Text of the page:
Early research seeks to quantify pandemic learning loss

Early findings from research into the extent of learning loss due to the coronavirus pandemic has found variations between different year groups, and between schools with different intake profiles. The research was commissioned by the Department for Education (DfE) and carried out by Renaissance Learning UK LTD (Renaissance) and the Education Policy Institute (EPI). It used data from Renaissance’s Star Reading and Maths assessments, which were sat by pupils in England in the first half of the autumn term 2020, and also drew on data from the same assessments in the 2019/20 academic year to make comparisons between different groups of pupils (adjusting for historic differences in progress).

In their interim findings the researchers conclude that all year groups experienced a learning loss in reading. In primary schools this was typically between 1.7 and 2.0 months, in year 8 it was 1.6 months, and in year 9 2.0 months. However they found primary schools with high rates of free school meal (FSM) eligibility (more than 25 per cent of pupils eligible) showed greater levels of learning loss in reading than those schools with low rates of FSM eligibility (less than 10 per cent eligible). The difference between the two groups of schools was about 0.3 months, with low-FSM schools 1.7 months behind and high-FSM schools 2.0 months behind. At secondary level there was an even wider gap, with high-FSM schools 2.2 months behind and low-FSM schools just 1.5 months behind. The researchers note that pupils in Year 7 showed the smallest level of reading loss of any year group, at 0.9 months, and speculate that this may be because this group (who returned to school as Year 6 pupils in June 2020) spent less time out of school than other year groups in the study. However for various reasons, including the smaller sample size of the Year 7 cohort, they can’t draw this conclusion definitively.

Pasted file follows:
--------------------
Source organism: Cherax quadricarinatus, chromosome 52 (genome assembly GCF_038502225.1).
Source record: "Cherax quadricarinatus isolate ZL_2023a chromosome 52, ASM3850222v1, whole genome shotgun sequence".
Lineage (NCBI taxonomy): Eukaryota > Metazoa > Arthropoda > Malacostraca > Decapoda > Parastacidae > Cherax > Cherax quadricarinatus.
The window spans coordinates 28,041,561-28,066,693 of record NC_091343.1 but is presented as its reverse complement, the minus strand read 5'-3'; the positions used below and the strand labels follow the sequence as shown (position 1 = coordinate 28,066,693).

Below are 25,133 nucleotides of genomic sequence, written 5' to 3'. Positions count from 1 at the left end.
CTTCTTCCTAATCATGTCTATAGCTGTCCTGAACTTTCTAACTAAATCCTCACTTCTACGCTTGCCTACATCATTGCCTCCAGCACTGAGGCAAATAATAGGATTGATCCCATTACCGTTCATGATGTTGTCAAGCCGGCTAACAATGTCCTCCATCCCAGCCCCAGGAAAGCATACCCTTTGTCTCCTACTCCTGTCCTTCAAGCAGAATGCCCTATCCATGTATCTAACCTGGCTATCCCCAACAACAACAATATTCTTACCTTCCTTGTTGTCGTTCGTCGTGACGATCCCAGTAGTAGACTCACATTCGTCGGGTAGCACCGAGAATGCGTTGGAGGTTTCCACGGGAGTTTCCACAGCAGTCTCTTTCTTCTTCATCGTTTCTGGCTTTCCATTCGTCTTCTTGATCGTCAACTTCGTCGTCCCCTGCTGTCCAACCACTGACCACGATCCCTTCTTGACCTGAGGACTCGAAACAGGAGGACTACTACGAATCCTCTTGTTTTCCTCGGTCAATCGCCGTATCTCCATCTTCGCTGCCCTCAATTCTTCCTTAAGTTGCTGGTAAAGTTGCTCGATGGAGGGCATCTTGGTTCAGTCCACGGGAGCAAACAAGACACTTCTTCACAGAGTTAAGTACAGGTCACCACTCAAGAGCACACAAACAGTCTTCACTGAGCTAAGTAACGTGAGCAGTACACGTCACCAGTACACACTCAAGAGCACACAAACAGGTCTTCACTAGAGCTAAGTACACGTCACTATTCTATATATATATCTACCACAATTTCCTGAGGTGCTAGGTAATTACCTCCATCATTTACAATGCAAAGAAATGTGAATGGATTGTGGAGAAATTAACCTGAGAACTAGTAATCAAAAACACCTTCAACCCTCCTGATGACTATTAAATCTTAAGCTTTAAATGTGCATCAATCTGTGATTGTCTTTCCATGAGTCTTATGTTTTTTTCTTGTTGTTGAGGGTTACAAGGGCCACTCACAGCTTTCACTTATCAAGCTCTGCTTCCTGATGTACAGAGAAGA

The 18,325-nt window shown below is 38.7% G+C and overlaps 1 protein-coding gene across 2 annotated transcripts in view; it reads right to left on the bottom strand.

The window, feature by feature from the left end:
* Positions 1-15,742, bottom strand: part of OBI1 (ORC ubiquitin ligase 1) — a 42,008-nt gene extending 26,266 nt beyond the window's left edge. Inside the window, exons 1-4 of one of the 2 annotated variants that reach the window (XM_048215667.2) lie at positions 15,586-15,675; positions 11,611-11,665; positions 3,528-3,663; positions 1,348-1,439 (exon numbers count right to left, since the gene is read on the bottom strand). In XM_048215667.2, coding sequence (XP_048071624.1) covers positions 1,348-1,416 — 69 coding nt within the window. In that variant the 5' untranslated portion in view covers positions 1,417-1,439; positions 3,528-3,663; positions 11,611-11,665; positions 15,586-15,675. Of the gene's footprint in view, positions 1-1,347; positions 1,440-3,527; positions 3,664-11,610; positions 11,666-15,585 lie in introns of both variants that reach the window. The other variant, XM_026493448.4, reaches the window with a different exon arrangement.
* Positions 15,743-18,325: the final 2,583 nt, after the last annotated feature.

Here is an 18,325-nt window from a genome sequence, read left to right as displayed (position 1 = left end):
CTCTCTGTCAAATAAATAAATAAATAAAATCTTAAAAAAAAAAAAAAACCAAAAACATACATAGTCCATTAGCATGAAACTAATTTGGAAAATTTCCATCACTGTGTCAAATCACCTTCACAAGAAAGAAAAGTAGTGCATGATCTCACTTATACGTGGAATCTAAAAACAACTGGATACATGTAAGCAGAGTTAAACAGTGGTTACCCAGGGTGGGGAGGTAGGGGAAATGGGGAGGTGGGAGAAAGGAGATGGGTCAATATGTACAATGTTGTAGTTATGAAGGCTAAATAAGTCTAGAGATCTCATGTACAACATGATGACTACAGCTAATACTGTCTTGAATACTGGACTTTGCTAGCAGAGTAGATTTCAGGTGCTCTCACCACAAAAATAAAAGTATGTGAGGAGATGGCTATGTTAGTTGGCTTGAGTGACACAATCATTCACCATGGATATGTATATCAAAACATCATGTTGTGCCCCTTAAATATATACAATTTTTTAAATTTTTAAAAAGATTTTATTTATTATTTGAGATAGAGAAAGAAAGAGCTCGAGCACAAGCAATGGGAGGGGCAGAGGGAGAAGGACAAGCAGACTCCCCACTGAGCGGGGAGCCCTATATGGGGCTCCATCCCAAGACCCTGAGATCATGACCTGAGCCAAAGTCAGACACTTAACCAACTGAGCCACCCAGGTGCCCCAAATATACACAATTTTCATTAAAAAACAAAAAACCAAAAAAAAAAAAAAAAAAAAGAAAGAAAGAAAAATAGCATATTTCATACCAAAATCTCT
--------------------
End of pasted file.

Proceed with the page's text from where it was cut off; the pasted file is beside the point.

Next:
The report’s authors found an even greater level of learning loss for maths, estimating than primary pupils had lost around 3.2 months of learning. However, due to small sample sizes, they note that this estimate is less robust than that made for reading, and were not able to draw conclusions about learning loss in maths at secondary level at all.

Regional differences in levels of learning loss were also identified. Even after adjusting for historic differences in pupil progress, researchers found that, in reading, pupils in the North East and Yorkshire & the Humber regions experienced the greatest level of learning loss, at 2.4 and 2.2 months respectively. In comparison the learning loss in the South East was 1.7 months, and in London 1.8 months.

Commenting on the interim report Natalie Perera, chief executive of the EPI said: ‘These new findings show that considerable losses in pupil progress were already evident by the first half of the autumn term, with pupils in primary schools, secondary schools and in different parts of the country all seeing their academic progress penalised by the pandemic. Since then, pupils have faced further disruption as a result of this period of school closures. While teachers, parents and pupils have been going to great lengths to adapt to remote learning, the real concern now is that these learning losses could increase.’

Further reports, in which the researchers hope to be able to draw more definitive conclusions in some areas, will follow. The full report of these interim findings, Understanding progress in the 2020/21 academic year, can be found here: https://tinyurl.com/38edxfvs

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